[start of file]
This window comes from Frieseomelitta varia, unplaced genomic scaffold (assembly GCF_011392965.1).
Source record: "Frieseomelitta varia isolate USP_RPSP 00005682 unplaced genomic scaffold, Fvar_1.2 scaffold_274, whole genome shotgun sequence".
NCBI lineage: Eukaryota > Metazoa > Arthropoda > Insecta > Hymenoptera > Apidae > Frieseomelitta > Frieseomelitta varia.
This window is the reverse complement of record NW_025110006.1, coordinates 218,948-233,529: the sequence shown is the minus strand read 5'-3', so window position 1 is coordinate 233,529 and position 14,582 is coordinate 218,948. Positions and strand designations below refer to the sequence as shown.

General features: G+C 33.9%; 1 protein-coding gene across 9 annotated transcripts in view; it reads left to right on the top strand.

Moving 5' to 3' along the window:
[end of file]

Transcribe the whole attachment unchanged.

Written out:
This window comes from Frieseomelitta varia, unplaced genomic scaffold (assembly GCF_011392965.1).
Source record: "Frieseomelitta varia isolate USP_RPSP 00005682 unplaced genomic scaffold, Fvar_1.2 scaffold_274, whole genome shotgun sequence".
NCBI lineage: Eukaryota > Metazoa > Arthropoda > Insecta > Hymenoptera > Apidae > Frieseomelitta > Frieseomelitta varia.
This window is the reverse complement of record NW_025110006.1, coordinates 218,948-233,529: the sequence shown is the minus strand read 5'-3', so window position 1 is coordinate 233,529 and position 14,582 is coordinate 218,948. Positions and strand designations below refer to the sequence as shown.

General features: G+C 33.9%; 1 protein-coding gene across 9 annotated transcripts in view; it reads left to right on the top strand.

Moving 5' to 3' along the window: